Willis Spear of Yarmouth has been fishing for more than 50 years and said that while 25 feet may not seem consequential, the reduction will help slow development and serve to protect what is left of Portland’s working waterfront.

“That would have given marine uses their only protection from the commercial creep at the end of a wharf,” said Spear, who fishes out of Portland.

“It’s a wharf and there is an end to it. There are sides and there is no other place to go,” he said. “You can’t put two competing objects in the same place.”

Spear was disappointed by the planning board’s vote.

“I think the planning board looked at this as a tax value issue rather than protecting the fishermen from non-marine development,” he said.

Portland fisherman Keith Lane said the fishing community was caught off guard by the planning board’s recommendation. Lane thought that the city, fishermen and wharf owners had reached a consensus on a 125-foot non-marine use overlay zone.

“We came to a compromise over the winter,” Lane said. “The fishermen thought everyone was in agreement.”

But Lane said wharf owners changed their minds. Now all the fishermen can do is wait to see how the City Council resolves the dispute.

“The planning board is just a step in the road,” he said.

The city was forced into re-examining zoning along the working waterfront after fisherman and activists began collecting signatures for a citywide referendum to protect the working waterfront. They argued that the ongoing development boom of hotels and Portland’s growing popularity as tourist destination is making it harder to access and work on the waterfront.

The council approved a six-month moratorium in December on new construction along the waterside of Commercial Street, from the Maine State Pier to the International Marine Terminal, while the Waterfront Working Group met to come up with solutions. That moratorium expires on June 15.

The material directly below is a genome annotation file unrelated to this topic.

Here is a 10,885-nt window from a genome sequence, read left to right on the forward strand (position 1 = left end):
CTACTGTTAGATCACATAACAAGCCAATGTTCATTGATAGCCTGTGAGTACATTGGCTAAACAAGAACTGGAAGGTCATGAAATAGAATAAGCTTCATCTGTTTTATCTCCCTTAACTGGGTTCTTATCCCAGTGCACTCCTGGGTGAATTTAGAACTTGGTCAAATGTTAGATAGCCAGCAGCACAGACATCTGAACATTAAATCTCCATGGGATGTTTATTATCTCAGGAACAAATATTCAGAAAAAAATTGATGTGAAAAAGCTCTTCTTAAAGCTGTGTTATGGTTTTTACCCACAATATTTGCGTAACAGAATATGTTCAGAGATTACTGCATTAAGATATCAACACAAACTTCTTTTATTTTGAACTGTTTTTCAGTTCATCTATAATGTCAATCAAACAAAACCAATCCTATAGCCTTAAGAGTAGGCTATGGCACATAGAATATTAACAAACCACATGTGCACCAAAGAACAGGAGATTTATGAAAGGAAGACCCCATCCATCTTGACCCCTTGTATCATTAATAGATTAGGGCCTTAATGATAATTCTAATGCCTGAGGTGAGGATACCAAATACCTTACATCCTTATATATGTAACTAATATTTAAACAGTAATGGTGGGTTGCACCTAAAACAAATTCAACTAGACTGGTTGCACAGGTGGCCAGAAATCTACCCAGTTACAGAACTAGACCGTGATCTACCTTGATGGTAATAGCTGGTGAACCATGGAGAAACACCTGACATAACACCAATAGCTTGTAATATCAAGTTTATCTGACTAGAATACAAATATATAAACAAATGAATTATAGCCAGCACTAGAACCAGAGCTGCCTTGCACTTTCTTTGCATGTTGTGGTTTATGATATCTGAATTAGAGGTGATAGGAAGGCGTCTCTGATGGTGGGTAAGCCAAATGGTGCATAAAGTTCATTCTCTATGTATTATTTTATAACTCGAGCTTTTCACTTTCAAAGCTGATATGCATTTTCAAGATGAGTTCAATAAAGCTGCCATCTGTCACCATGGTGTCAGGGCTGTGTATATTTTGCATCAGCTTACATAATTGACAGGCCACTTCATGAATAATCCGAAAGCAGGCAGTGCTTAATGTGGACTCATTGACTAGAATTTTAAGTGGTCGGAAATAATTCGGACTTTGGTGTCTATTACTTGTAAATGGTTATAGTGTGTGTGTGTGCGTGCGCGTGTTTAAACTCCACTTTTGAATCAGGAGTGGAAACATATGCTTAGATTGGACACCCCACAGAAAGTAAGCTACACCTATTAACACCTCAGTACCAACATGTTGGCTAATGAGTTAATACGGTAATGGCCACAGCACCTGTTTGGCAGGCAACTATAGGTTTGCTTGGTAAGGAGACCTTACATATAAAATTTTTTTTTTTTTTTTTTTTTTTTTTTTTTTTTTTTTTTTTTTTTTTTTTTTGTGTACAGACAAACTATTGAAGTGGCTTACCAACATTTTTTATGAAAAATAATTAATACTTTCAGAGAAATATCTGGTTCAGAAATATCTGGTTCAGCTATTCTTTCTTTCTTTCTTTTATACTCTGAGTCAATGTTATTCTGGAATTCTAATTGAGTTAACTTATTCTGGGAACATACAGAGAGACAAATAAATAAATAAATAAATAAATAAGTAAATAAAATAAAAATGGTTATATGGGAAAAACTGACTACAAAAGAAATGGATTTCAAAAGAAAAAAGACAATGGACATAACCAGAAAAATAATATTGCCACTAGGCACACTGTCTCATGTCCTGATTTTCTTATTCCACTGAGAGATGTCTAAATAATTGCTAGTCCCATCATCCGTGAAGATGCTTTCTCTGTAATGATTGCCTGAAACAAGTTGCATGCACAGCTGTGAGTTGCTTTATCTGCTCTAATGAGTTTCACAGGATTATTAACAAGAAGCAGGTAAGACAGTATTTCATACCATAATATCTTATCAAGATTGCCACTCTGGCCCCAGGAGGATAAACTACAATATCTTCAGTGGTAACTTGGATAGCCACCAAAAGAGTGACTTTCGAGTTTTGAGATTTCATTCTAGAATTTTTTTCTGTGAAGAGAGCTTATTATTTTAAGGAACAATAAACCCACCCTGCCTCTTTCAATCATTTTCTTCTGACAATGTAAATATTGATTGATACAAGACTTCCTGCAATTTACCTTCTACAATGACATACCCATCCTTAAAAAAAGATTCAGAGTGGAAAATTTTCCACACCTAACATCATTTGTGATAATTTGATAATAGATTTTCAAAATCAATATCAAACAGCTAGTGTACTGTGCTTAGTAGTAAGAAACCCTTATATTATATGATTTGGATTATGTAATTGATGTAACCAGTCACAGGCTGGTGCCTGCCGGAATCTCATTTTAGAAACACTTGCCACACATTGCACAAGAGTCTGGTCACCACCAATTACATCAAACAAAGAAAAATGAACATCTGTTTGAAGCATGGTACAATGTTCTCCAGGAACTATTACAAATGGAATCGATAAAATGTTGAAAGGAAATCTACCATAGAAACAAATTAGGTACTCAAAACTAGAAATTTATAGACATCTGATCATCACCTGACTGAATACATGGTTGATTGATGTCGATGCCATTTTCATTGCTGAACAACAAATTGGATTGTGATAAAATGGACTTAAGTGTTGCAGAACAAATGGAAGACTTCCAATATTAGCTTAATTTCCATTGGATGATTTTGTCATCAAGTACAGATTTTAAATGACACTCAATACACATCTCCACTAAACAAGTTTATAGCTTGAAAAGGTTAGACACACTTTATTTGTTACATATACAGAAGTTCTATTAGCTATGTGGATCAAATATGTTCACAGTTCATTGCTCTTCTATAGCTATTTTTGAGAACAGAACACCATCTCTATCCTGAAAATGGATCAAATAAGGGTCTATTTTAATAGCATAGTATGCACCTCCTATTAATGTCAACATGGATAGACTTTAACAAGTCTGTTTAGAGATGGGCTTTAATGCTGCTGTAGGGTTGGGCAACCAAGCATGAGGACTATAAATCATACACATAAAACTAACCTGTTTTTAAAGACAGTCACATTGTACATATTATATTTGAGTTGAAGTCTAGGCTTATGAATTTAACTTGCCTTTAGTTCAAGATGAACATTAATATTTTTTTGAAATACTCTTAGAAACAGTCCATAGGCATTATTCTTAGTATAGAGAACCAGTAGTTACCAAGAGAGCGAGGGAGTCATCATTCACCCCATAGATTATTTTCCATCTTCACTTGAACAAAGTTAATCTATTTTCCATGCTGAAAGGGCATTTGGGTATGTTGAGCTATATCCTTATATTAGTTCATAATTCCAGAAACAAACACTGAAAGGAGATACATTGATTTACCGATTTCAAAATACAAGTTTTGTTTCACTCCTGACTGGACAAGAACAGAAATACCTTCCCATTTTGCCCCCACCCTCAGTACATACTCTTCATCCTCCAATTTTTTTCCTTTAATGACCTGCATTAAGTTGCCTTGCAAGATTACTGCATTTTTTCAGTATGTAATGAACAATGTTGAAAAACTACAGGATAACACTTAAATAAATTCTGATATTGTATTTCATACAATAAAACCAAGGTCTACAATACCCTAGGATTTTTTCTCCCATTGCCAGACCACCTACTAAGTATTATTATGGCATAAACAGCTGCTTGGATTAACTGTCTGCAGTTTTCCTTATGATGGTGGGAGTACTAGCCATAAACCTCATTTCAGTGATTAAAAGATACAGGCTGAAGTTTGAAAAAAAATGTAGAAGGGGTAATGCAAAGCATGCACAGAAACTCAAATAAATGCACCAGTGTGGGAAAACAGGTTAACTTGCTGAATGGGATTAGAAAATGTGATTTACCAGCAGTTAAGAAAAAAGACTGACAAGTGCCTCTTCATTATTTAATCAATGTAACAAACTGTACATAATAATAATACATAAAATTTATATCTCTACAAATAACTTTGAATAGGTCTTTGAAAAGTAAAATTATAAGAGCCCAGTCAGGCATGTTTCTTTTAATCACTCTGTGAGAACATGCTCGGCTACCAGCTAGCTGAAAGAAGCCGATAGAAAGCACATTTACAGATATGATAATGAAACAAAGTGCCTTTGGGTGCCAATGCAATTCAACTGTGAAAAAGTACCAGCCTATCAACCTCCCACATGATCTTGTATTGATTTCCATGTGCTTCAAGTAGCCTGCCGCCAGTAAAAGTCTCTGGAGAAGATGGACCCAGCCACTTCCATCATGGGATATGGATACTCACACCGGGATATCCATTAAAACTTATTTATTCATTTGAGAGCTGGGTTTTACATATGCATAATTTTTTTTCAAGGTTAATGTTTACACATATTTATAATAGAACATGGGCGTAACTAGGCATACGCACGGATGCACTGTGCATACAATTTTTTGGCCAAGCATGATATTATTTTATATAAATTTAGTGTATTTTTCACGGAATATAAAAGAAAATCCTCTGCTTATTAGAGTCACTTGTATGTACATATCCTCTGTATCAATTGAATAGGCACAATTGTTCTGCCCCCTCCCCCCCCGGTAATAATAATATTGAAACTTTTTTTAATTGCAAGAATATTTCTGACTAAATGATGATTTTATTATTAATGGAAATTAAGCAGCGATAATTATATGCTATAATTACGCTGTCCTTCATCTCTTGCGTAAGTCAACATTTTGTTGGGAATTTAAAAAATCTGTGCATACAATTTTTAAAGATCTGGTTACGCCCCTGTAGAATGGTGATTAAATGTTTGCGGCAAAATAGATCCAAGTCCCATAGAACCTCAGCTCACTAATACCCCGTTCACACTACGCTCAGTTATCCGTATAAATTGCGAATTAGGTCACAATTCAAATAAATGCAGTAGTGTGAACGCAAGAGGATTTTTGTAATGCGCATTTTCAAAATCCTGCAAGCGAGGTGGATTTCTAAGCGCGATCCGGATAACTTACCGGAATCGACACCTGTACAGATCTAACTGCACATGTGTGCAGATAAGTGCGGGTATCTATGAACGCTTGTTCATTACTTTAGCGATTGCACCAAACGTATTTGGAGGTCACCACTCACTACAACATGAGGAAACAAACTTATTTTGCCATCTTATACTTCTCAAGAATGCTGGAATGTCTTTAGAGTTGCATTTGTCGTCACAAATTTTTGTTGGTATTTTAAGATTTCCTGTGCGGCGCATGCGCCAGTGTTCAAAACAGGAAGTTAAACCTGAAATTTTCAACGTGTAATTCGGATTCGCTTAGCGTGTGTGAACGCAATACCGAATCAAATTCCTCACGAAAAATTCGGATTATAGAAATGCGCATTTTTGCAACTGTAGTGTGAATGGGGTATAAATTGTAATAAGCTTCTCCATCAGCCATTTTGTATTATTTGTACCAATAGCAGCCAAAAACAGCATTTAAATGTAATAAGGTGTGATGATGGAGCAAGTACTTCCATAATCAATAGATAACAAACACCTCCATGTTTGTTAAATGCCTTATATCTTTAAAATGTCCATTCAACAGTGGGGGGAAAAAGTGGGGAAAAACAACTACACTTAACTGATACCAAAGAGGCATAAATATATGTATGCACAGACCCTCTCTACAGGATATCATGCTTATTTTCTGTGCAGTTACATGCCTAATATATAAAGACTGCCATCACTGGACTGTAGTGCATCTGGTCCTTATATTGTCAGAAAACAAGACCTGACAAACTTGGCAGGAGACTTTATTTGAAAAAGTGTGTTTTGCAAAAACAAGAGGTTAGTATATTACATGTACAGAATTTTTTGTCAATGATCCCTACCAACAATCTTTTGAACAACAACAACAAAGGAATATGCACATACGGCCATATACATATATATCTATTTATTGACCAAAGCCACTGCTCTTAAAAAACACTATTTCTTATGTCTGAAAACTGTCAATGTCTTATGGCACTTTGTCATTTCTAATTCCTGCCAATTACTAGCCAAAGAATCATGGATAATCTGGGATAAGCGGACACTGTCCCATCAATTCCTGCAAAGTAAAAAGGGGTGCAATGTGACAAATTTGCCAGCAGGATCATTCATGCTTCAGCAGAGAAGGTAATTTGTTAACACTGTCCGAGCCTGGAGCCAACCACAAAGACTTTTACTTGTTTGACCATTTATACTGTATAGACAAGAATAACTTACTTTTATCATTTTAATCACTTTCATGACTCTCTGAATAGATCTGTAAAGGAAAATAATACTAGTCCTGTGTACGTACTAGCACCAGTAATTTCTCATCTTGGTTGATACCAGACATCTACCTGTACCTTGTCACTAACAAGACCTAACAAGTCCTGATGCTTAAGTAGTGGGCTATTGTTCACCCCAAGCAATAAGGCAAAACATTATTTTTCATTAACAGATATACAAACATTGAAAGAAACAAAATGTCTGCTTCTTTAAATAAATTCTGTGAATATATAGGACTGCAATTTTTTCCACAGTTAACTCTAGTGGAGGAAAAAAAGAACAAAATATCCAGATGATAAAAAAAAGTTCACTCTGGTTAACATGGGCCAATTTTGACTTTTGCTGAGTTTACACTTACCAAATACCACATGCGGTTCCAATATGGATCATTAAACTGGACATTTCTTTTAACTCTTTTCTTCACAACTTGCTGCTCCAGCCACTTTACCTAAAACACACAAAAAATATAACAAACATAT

Developer David Bateman ended up dropping a 93-room hotel from his planned redevelopment of Fishermen’s Pier – a proposal that ignited the referendum drive. And fishermen dropped their referendum drive to work with the city, though they have raised the possibility of starting over if they’re not satisfied with the city’s actions.

The city also is studying traffic issues along Commercial Street and plans to bring forward recommendations to alleviate congestion. It’s also looking to find additional parking along the waterfront for fishermen, officials have said.

The working waterfront has long been a point of pride – and contention – in Portland.

Development along the waterfront was essentially halted in the 1980s. After Chandler’s Wharf condominiums were built, city residents approved a citizen’s initiative to protect the working waterfront.

Those rules remained largely in place until 2010, with the council loosening restrictions to allow up to 45 percent of the ground-floor space on the outer piers to be leased to non-water-dependent uses, such as offices. The council also created a Non-Marine Use Overlay Zone that generally spans 150 feet from the center of Commercial Street toward the water to non-marine development. Some uses, such as hotels, would need special approval from the council.

The changes were enacted during the Great Recession, with the support of representatives of the fishing community, as a way for pier owners to generate additional revenue to make costly repairs to their piers.